Casa leader backs off call to picket schools of Minutemen’s children

Remarks were directed in response to group’s surveillance of day laborers

Wednesday, March 8, 2006

The head of an immigrant advocacy organization said his threat to picket local schools attended by children of members of a group targeting illegal immigrants was a ‘‘misunderstanding” that was made in anger.

In a letter circulated Feb. 28 among a number of local community groups, government offices and also forwarded to The Gazette, Gustavo Torres, executive director of Casa of Maryland, retreated from a statement he made the week before.

In response to the formation of a state chapter of the Minutemen Civil Defense Corps, Torres had said his organization would picket the schools of the Minutemen’s children in an effort to expose the group’s ‘‘extremist” views.

‘‘We are going to target them in a specific way,” Torres said in the Feb. 22 Gazette. ‘‘... Then we are going to picket their houses, and the schools of their kids, and go to their work.”

The Minutemen organized in the Washington, D.C., area recently to protest the use of public money for a day laborer pick-up site in Herndon, Va., and because of several similar centers in Montgomery County, the group established its Maryland chapter last month.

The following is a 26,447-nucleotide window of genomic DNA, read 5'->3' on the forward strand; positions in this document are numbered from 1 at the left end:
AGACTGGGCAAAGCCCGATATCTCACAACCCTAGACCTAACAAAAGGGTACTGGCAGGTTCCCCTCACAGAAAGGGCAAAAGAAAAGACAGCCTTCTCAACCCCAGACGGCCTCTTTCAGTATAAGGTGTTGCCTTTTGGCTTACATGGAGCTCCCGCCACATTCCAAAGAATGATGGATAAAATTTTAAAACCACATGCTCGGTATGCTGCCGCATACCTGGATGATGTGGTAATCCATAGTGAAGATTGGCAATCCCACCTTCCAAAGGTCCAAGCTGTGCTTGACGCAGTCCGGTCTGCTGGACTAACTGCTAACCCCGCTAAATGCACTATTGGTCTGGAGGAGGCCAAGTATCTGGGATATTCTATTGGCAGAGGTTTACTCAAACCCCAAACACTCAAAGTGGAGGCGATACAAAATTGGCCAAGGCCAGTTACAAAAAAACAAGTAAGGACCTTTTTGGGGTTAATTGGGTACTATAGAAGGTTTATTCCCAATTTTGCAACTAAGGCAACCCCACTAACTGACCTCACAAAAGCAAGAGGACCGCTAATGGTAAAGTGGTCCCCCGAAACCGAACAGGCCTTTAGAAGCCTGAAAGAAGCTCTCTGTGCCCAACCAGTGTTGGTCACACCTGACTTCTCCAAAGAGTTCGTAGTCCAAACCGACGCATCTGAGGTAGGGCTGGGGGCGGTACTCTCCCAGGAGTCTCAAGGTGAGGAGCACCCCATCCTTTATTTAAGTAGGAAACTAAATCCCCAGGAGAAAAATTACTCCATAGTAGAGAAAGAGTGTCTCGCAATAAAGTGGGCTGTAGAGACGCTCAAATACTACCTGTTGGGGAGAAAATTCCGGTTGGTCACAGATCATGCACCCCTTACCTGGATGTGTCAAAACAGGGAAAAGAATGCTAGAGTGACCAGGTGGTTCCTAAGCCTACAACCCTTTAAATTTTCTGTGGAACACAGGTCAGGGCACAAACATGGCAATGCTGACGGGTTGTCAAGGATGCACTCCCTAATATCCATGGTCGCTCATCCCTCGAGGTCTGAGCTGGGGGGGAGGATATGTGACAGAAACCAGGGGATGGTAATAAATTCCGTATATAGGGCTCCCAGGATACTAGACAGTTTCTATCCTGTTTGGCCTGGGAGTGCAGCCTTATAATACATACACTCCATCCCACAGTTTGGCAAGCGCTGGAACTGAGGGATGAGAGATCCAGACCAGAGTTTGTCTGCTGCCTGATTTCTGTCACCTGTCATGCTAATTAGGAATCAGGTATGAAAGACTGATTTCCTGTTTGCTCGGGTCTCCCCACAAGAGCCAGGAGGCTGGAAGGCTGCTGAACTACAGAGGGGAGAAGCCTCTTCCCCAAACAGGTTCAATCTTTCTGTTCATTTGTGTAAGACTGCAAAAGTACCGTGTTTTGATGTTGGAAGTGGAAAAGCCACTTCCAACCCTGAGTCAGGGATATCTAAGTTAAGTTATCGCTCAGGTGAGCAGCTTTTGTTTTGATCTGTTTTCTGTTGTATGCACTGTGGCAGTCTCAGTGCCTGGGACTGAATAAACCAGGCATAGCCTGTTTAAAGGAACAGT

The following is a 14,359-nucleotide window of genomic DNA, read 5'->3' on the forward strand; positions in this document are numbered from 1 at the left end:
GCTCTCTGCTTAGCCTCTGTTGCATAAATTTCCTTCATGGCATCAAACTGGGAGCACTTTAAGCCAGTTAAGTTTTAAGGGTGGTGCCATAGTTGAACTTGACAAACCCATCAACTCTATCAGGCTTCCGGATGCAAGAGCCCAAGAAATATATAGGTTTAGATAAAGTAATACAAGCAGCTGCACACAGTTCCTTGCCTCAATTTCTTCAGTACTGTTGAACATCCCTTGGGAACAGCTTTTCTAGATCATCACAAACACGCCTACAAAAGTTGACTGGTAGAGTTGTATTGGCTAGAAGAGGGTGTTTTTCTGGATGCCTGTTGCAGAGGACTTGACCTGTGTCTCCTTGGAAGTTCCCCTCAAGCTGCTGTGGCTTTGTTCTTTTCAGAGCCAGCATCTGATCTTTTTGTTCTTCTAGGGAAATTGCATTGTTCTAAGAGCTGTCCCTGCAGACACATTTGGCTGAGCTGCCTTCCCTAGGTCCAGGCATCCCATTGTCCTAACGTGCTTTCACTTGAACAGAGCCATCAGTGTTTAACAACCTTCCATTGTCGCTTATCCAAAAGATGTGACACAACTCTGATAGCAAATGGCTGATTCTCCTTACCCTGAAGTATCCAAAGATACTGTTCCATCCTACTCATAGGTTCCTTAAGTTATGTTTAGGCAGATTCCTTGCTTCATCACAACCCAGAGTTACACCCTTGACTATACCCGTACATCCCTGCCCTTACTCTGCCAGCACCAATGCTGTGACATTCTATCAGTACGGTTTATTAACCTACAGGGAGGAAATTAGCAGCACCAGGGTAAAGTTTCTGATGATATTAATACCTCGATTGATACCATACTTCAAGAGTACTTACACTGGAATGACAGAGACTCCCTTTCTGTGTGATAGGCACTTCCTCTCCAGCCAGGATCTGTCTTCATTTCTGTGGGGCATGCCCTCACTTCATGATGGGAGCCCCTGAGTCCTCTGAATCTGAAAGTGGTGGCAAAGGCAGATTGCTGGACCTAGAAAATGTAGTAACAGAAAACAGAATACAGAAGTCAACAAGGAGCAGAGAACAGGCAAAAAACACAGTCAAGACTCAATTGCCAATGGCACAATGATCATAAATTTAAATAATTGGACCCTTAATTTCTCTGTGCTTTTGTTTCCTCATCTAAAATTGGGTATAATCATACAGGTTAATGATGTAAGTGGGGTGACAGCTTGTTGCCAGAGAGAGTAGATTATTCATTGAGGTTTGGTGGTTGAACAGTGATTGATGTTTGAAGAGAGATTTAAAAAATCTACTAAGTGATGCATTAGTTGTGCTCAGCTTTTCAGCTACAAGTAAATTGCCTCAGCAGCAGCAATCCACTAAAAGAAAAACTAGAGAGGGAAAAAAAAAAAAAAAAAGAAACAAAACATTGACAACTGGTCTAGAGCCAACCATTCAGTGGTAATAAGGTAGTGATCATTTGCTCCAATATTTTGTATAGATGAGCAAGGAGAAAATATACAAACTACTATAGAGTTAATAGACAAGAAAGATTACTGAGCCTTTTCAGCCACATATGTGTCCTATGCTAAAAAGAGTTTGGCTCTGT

The group videotapes and photographs contractors who hire day laborers, primarily Hispanic men, and then gives information regarding the contractors who are allegedly hiring illegal aliens to law enforcement for further action.

Casa plans to photograph the Minutemen while they photograph day laborers as part of an effort to bring attention to the Minutemen.

‘‘We have no intention of making those who practice the politics of fear and hate feel welcome in the Washington region,” Torres wrote Feb. 28.

However, he added, ‘‘We will picket and protest their actions, but under no circumstances will we engage in any civil disobedience directed at their children or their children’s schools. I regret any misunderstanding my comments may have caused and wanted to immediately clarify Casa’s position on this matter.”

Torres was not available for comment by deadline Tuesday, but in an e-mail to The Gazette Feb. 28, he said the remarks about picketing schools were made out of anger.

The Minutemen’s national headquarters in Arizona issued a press release the day after Torres’ original remarks were published, calling on local governments to stop funding Casa of Maryland because of the threat. The local chapter issued its own press release Thursday, specifically calling on Montgomery County Executive Douglas M. Duncan (D) and the County Council to cut off funding to Casa.

‘‘The threat shows an intent and it shows their mentality, and it shows them for what they are,” said Steven Schreiman, president of the Maryland chapter of the Minutemen. ‘‘They’re a bunch of thugs and bullies and they have a political agenda and they want to push that agenda regardless of the costs or consequences. Furthermore, they’ve threatened to go after us at our homes and our places of business, which is harassment.”

Schreiman said that he realizes some of Casa’s programs provide help in the community, ‘‘But just because they do some good doesn’t negate the criminality. I know that Casa does some good, that they have some good programs, but that doesn’t excuse them from breaking the law.”